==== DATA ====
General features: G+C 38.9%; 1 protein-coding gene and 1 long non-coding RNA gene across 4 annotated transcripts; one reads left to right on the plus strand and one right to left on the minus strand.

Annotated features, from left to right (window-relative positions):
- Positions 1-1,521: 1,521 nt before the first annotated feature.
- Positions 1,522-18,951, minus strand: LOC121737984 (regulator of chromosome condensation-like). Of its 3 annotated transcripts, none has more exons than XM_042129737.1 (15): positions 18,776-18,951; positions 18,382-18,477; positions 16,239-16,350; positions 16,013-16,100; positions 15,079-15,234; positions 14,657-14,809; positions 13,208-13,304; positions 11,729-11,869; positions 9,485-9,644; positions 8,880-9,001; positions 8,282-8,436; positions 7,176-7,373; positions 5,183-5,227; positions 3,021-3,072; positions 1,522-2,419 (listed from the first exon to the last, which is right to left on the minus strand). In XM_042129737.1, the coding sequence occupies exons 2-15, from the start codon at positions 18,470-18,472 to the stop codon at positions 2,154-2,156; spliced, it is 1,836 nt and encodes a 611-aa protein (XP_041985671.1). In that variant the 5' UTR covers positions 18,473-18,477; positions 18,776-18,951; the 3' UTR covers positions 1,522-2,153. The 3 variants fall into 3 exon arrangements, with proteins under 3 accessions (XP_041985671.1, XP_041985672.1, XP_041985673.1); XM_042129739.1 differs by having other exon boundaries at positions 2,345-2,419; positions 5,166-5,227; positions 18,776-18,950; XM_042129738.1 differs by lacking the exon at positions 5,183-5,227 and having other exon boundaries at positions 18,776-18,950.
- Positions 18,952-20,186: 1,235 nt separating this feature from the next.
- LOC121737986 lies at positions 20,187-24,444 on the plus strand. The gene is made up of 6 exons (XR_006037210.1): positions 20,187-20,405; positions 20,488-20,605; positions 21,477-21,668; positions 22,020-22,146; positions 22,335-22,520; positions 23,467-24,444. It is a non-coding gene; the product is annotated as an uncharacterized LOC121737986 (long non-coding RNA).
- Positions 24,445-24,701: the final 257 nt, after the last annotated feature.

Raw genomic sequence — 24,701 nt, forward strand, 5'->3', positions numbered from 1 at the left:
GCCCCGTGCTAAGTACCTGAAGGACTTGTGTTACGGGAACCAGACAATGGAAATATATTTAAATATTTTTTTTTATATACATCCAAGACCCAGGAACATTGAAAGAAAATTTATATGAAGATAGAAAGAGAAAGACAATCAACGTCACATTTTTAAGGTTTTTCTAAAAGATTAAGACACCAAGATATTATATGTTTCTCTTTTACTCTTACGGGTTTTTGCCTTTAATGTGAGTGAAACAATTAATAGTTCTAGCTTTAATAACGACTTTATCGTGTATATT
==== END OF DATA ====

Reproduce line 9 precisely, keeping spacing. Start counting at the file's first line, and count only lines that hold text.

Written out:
GCCCCGTGCTAAGTACCTGAAGGACTTGTGTTACGGGAACCAGACAATGGAAATATATTTAAATATTTTTTTTTATATACATCCAAGACCCAGGAACATTGAAAGAAAATTTATATGAAGATAGAAAGAGAAAGACAATCAACGTCACATTTTTAAGGTTTTTCTAAAAGATTAAGACACCAAGATATTATATGTTTCTCTTTTACTCTTACGGGTTTTTGCCTTTAATGTGAGTGAAACAATTAATAGTTCTAGCTTTAATAACGACTTTATCGTGTATATT